Our plumber came by after work yesterday and was going to “help us” start tiling the shower walls… but Brad is sick, and honestly I’m just sick of tiling, so I said “please, take my money and do it for us!”

I did supervise and lend moral support. And buttered some tiles.

And after watching him struggle with getting each tile perfectly straight and level, I’m SO glad it was him and not me fighting with our crooked walls. We never would have done as good a job in the amount of time he was there. Sometimes, it’s very worth it to let the pros handle it!

He’ll be back Wednesday (today, he’s probably working on it as you’re reading this) to finish and I’m so relieved it’s one less thing for us to worry about.

If that’s not enough progress for one week, I also paneled and painted the door, sanded the vanity, painted our sconces, built a reclaimed wood valance and shower caddy. And threw in an unrelated dresser refinishing project for good measure (more on that next week). Our garage is an absolute DIY-saster right now…

In two short weeks it will all be over… hopefully there are no unexpected surprises!

On the agenda for the next six days: grout the shower wall, install the shower curtain rod, work on refinishing the vanity and tub, and start the wall planks. It’s going to be a light work week since it’s both mine and Brad’s birthdays this weekend and we’ll be celebrating in San Francisco with friends for a few days (such bad timing, I know!). That leaves literally only one more weekend to do everything. I’m a little sick to my stomach just writing that.

Let’s go see how the other participating bloggers are doing!

Jana Bek

Autumn Clemons

Coco+Kelley

The English Room

Vanessa Francis

Greige Design

Hi Sugarplum

I Heart Organizing

Jenna Sue Design

Stephanie Kraus

The Pursuit of Style

Julia Ryan

Savvy Home

Simple Details

Simply Grove

6th Street Design

Jill Sorensen

Swoon Worthy

Waiting on Martha

Kimberly Schlegel Whitman

Trademarked by Calling it Home

I’ll be back next week—in the meantime, make sure to catch me on instagram for daily updates!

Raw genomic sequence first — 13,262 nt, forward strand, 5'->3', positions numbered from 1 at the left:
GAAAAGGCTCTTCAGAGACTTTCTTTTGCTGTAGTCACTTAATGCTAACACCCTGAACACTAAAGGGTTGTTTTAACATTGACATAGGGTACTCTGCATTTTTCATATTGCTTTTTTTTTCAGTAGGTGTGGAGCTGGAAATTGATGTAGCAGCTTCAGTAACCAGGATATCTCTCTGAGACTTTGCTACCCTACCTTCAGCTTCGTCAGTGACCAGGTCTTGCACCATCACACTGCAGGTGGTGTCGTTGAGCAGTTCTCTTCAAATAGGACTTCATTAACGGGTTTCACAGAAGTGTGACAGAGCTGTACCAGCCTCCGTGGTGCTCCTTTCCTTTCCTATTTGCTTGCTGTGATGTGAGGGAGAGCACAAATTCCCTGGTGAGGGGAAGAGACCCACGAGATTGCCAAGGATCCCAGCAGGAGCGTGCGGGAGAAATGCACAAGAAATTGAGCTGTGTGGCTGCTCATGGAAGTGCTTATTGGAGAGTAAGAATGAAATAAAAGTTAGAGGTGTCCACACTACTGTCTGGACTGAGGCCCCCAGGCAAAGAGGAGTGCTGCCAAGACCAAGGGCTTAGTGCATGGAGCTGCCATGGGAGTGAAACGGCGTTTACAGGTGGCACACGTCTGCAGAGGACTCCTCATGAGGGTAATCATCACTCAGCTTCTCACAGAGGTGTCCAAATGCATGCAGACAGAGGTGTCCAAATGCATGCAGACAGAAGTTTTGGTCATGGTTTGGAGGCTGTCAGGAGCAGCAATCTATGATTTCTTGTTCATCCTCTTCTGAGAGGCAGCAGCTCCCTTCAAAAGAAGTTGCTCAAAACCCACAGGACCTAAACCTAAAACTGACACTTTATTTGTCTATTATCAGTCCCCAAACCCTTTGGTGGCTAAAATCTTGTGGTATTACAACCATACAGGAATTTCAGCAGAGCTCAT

New Laundry Room: The Reveal!

It’s LAUNDRY ROOM REVEAL Day! Can you believe it?!

This renovation was filled with many highs and lows and took about twice as long as I had hoped/planned for. These last several weeks have seemed to drag on forever, but now that it’s finally over it all feels like a blur. I’m still in that pinch-me-I’m-dreaming stage and I have a feeling this one will take some time to wear off.

It would have been easy to dismiss this room as a purely functional and utilitarian space and not give it much thought or effort. But I have this problem where when we decide to start any new project, big or small… I’m going all out and designing/planning/executing it to my dreams (within a reasonable budget, of course). Once my mind is set on something, I must do whatever it takes to fulfill that vision. (Thank you, Brad, for dealing with my stubbornness!)

The real reason I love this renovation so much is because of where it started. We created a brand new room from an awkward, cave-like, almost closet space downstairs…

This “room” made no sense at all. Strange boxed walls and platforms, no windows, less than 7′ ceilings and a huge HVAC vent running through the middle.

We threw a bunch of storage items in the back (and kept the door closed so no one would ever be subjected to this mess).

In the meantime, we were struggling with our cramped laundry situation… this layout/lack of space was just not working:

It was Brad’s idea to relocate the washer and dryer downstairs and I was 100% on board. I immediately went into planning mode and we came up with a solution to maximize the space by building an alcove for the appliances to be recessed into the wall and also create a separate storage room in the back.

Demo began right away. Everything came out—the floors, ceiling, walls, HVAC, even dirt and rock that had to be excavated to extend the room and allow for a washer/dryer enclosure under the house.

Looking back toward the entrance…

The beginnings of our built-in appliances and pocket door…

A new wall went up to divide the storage area:

New drywall and paint started pulling it all together…

Our DIY skills, patience and stamina were put to the test on several occasions… starting with our first floor tiling job:

And our DIY barn door:

And floating reclaimed wood shelf

And just recently—our new cabinets, custom butcher block, farmhouse sink install & subway tile completion…

And now finally, the day we’ve all been waiting for… welcome to our new Laundry Room: